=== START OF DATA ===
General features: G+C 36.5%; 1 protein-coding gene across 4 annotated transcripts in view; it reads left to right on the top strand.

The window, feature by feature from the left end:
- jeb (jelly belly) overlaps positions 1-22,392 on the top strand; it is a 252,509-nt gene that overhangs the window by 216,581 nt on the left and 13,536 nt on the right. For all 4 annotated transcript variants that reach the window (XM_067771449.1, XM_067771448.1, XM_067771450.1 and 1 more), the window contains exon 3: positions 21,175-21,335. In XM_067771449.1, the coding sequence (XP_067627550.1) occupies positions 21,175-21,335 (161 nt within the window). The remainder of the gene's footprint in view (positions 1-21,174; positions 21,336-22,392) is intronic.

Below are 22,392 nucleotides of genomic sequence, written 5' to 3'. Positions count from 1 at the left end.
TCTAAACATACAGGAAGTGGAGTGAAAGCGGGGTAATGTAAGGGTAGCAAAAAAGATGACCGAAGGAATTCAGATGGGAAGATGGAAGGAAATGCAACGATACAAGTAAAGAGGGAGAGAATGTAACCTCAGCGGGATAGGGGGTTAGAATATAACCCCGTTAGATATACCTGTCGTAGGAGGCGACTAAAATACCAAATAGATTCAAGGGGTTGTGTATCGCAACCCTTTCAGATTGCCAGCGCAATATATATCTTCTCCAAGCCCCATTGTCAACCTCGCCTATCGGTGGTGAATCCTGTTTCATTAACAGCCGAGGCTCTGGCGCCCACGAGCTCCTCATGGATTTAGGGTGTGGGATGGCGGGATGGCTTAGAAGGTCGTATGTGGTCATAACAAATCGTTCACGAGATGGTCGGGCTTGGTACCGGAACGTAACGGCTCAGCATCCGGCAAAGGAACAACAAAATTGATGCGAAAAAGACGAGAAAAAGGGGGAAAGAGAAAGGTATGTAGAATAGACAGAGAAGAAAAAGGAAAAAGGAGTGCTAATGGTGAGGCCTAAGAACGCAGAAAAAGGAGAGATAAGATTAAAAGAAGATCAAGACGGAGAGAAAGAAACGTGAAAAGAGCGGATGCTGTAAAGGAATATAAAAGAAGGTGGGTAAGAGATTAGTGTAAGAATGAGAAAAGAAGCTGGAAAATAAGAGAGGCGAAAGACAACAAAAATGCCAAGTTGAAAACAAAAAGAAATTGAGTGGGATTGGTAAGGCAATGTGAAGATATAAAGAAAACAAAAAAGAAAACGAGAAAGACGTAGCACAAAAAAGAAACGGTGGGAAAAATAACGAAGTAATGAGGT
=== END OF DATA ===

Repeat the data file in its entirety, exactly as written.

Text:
General features: G+C 36.5%; 1 protein-coding gene across 4 annotated transcripts in view; it reads left to right on the top strand.

The window, feature by feature from the left end:
- jeb (jelly belly) overlaps positions 1-22,392 on the top strand; it is a 252,509-nt gene that overhangs the window by 216,581 nt on the left and 13,536 nt on the right. For all 4 annotated transcript variants that reach the window (XM_067771449.1, XM_067771448.1, XM_067771450.1 and 1 more), the window contains exon 3: positions 21,175-21,335. In XM_067771449.1, the coding sequence (XP_067627550.1) occupies positions 21,175-21,335 (161 nt within the window). The remainder of the gene's footprint in view (positions 1-21,174; positions 21,336-22,392) is intronic.

Below are 22,392 nucleotides of genomic sequence, written 5' to 3'. Positions count from 1 at the left end.
TCTAAACATACAGGAAGTGGAGTGAAAGCGGGGTAATGTAAGGGTAGCAAAAAAGATGACCGAAGGAATTCAGATGGGAAGATGGAAGGAAATGCAACGATACAAGTAAAGAGGGAGAGAATGTAACCTCAGCGGGATAGGGGGTTAGAATATAACCCCGTTAGATATACCTGTCGTAGGAGGCGACTAAAATACCAAATAGATTCAAGGGGTTGTGTATCGCAACCCTTTCAGATTGCCAGCGCAATATATATCTTCTCCAAGCCCCATTGTCAACCTCGCCTATCGGTGGTGAATCCTGTTTCATTAACAGCCGAGGCTCTGGCGCCCACGAGCTCCTCATGGATTTAGGGTGTGGGATGGCGGGATGGCTTAGAAGGTCGTATGTGGTCATAACAAATCGTTCACGAGATGGTCGGGCTTGGTACCGGAACGTAACGGCTCAGCATCCGGCAAAGGAACAACAAAATTGATGCGAAAAAGACGAGAAAAAGGGGGAAAGAGAAAGGTATGTAGAATAGACAGAGAAGAAAAAGGAAAAAGGAGTGCTAATGGTGAGGCCTAAGAACGCAGAAAAAGGAGAGATAAGATTAAAAGAAGATCAAGACGGAGAGAAAGAAACGTGAAAAGAGCGGATGCTGTAAAGGAATATAAAAGAAGGTGGGTAAGAGATTAGTGTAAGAATGAGAAAAGAAGCTGGAAAATAAGAGAGGCGAAAGACAACAAAAATGCCAAGTTGAAAACAAAAAGAAATTGAGTGGGATTGGTAAGGCAATGTGAAGATATAAAGAAAACAAAAAAGAAAACGAGAAAGACGTAGCACAAAAAAGAAACGGTGGGAAAAATAACGAAGTAATGAGGT